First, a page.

if they can win this match they
can beat the Yugoslavs and the
Swedes."
The Mexicans, who never have
won an AmericanvZone title, are
slightly favored over the Ameri-
cans, who never have lost one.
Osuna, a 23-year-old court ar-
tist with the deft touch of a safe
cracker, has beaten McKinley eas-
ily in their only meeting and has
won four times with no defeats
in matches against Douglas on
concrete.
To win this match, the Ameri-
cans must figure on beating Osu-
na at least once and taking both
tilts from the unpredictable Pala-
fox.

collegiate athletic program," the
announcement said, "was based on
the fact that the university has
only limited funds for its athletic
program, is lacking adequate fa-
cilities for track, golf, tennis and
sailing, and sees no immediate
prospect of acquiring adequate fa-
cilities for these sports.
"In addition, due attention was
given to the rather general lack of
student interest in these intercol-
legiate activities. It is hoped that
in their place the university may
be able to add substantially to its
program of intramural athletics
and provide for increased student
participation."
* * *
Kubek Back
MILWAUKEE-New York Yan-
kee shortstop Tony Kubek has re-
turned home from duty with Wis-
consin's 32nd Army Division and
says he hopes to join the ball club
in Chicago tomorrow.
The 26-year-old Kubek said, "I
wish I knew" when asked if he
had any idea of where he will play
for the Yankees.
"I thought there might be some
outfield plans when Mickey Man-
tle hurt his leg," Kubek said. "I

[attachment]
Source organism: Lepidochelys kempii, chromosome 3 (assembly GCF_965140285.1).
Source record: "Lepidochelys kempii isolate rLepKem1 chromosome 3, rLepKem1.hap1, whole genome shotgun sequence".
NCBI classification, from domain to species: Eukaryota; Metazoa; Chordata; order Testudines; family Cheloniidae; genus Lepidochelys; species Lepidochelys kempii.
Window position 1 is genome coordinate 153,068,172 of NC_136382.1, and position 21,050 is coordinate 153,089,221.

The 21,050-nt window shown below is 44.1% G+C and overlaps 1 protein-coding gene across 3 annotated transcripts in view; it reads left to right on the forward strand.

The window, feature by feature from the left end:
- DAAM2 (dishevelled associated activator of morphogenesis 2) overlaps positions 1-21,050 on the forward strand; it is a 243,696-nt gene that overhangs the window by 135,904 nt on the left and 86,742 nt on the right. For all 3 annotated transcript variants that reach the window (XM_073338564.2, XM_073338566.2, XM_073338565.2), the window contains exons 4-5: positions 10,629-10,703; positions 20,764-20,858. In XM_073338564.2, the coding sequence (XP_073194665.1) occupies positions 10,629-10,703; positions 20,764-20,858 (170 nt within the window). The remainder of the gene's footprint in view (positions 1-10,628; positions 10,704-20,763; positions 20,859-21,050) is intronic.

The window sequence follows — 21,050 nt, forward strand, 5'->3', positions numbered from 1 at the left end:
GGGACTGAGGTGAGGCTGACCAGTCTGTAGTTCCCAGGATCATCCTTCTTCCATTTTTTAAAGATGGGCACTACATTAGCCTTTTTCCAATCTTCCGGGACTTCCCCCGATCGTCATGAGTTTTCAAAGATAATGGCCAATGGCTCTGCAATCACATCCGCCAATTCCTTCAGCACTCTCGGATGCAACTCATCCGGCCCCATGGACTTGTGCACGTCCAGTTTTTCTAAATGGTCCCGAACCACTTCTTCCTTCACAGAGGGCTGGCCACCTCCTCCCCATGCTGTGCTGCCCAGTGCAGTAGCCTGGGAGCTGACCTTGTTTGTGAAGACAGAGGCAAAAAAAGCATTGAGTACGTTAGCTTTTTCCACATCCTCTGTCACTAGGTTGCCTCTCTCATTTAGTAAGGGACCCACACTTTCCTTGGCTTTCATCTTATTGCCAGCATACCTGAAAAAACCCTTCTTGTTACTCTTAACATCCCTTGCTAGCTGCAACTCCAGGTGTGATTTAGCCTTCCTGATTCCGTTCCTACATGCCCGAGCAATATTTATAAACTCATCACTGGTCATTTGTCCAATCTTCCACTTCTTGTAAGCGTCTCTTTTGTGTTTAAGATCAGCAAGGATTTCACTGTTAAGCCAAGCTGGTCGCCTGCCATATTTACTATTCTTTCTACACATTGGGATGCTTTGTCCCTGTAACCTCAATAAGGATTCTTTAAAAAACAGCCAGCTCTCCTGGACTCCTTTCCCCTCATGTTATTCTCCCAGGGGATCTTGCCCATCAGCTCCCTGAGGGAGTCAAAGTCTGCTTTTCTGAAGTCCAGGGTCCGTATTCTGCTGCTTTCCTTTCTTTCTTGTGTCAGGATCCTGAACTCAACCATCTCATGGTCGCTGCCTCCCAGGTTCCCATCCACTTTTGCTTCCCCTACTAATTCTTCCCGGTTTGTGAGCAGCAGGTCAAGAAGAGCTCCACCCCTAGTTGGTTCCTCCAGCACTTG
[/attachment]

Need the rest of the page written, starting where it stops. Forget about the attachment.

really don't know, though, and
I'm willing to play anywhere Man-
ager Ralph Houk needs me. I just
want to help the team get into the
World Series and win it."
New Golf Series
NEW YORK - Arnold Palmer
and Gary Player agreed yesterday
to form a team for a series of 13
match-play TV golf shows against
a series of challengers. Purse for
the event will total $156,000.
The series, to be shown over
ABC, starts January 5, 1963.
Wall Tops Field
HARTFORD, Conn.-Art Wall
Jr., one of golf's greatest putters,
was in excellent form yesterday
and it paid off. Taking only 29
putts, he shot a six-under-par 65
for the first round lead in the 72-
hole $35,000 Insurance City Open.
His 31-34-65 over the par 35-
36-71 was one stroke better than
the 66's posted by Paul Harney
and Frank Boynton.

PERSONAL
WANTED-a single room for a girl in
a private American home. Please call
NO 5-7616. F25
FEMALE GRAD student wanted to
share house near campus. Call NO
5-7164. F23
WANTED-Girl to share beautiful apt.
near campus. $60. Call 665-0211 after
5. F22
BARGAIN CORNER
MEN'S WEAR: SUMMER SPECIALS-
Blue cord pants $2.99; Bermudas and
swim suits 1.49 and up. Short sleeve
sport shirts 1.00 up. Wash and wear
pants 2.99 up. Briefs, shorts, T-shirts
69c. Canvas casuals, oxfords, 2.95, 3.88.
FOOT LOCKERS, CAMPING SUP-
PLIES AT LOW PRICES. SAM'S
STORE, 122 E. Washington St. W2
USED CARS
FOR SALE - '52 Jaguar - XK-120-M.
Good condition. Tirelli tires. Call NO
2-1838. N15
'57 CHEVY, V-8, Power Glide--2 door.
Excellent Condition. Call NO 5-0456.
N13
FOR SALE-'62 Corvette convert. Fully
equipped, carefully maintained. NO 8-
6472 after 3. N14
BIKES AND SCOOTERS
NEED A BIKE!
If your soles are wearing thin on the
hot summer sidewalks, stop in at
BEAVER'S BIKE
AND HARDWARE
Ask about Beaver's
BIKE RENTAL
(by the week or month)
Your bike failing?
Beaver can restore it to good health.

605 Church

FOR RENT
LARGE. 3-rm. furn. apt., with garage.
$75 mo. Call after 4:30 p.m. NO 8-7673.
C7
APARTMENTS LIMITED. Call Carl D.
Malcolm, Jr., Realtor. NO 3-0511. C31
THREE ROOM and bath apt. at 414
Lawrence. Available Sept. 1. For ap-
pointment call GE 7-7523. C6
CAMPUS-Hospital area. Lovely furnish-
ed apt. 3zablockrfrom St. Joseph
Hospt. Suitable for four girls. Call
NO 2-0671. CS
Summer Rates
Furnished apts. from $60 up. NO
5-9405. 020
NEW two bedroom apartment units now
being completed on South Forest for